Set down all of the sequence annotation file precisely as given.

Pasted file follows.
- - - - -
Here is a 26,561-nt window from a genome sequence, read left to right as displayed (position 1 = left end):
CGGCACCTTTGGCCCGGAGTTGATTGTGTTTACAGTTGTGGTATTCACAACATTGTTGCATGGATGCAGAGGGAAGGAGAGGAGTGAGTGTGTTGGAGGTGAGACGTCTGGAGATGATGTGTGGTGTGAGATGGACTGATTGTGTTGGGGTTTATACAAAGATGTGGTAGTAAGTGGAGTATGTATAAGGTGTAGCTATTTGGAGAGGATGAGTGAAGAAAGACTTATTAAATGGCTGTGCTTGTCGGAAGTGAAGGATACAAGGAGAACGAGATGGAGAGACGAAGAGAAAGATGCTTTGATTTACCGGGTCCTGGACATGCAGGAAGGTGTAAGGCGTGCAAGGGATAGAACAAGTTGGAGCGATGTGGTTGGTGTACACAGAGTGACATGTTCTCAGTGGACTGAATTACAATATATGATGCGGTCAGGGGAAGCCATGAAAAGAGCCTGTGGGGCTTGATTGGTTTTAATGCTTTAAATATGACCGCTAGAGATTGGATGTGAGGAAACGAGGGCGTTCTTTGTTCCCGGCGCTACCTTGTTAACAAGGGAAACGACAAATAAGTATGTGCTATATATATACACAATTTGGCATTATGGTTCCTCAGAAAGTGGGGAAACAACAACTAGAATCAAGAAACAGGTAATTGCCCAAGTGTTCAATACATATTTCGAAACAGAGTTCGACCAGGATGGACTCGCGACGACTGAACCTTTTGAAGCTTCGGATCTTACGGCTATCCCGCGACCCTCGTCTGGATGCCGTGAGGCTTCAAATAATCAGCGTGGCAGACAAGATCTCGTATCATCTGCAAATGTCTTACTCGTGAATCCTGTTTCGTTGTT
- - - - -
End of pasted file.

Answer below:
Here is a 26,561-nt window from a genome sequence, read left to right as displayed (position 1 = left end):
CGGCACCTTTGGCCCGGAGTTGATTGTGTTTACAGTTGTGGTATTCACAACATTGTTGCATGGATGCAGAGGGAAGGAGAGGAGTGAGTGTGTTGGAGGTGAGACGTCTGGAGATGATGTGTGGTGTGAGATGGACTGATTGTGTTGGGGTTTATACAAAGATGTGGTAGTAAGTGGAGTATGTATAAGGTGTAGCTATTTGGAGAGGATGAGTGAAGAAAGACTTATTAAATGGCTGTGCTTGTCGGAAGTGAAGGATACAAGGAGAACGAGATGGAGAGACGAAGAGAAAGATGCTTTGATTTACCGGGTCCTGGACATGCAGGAAGGTGTAAGGCGTGCAAGGGATAGAACAAGTTGGAGCGATGTGGTTGGTGTACACAGAGTGACATGTTCTCAGTGGACTGAATTACAATATATGATGCGGTCAGGGGAAGCCATGAAAAGAGCCTGTGGGGCTTGATTGGTTTTAATGCTTTAAATATGACCGCTAGAGATTGGATGTGAGGAAACGAGGGCGTTCTTTGTTCCCGGCGCTACCTTGTTAACAAGGGAAACGACAAATAAGTATGTGCTATATATATACACAATTTGGCATTATGGTTCCTCAGAAAGTGGGGAAACAACAACTAGAATCAAGAAACAGGTAATTGCCCAAGTGTTCAATACATATTTCGAAACAGAGTTCGACCAGGATGGACTCGCGACGACTGAACCTTTTGAAGCTTCGGATCTTACGGCTATCCCGCGACCCTCGTCTGGATGCCGTGAGGCTTCAAATAATCAGCGTGGCAGACAAGATCTCGTATCATCTGCAAATGTCTTACTCGTGAATCCTGTTTCGTTGTT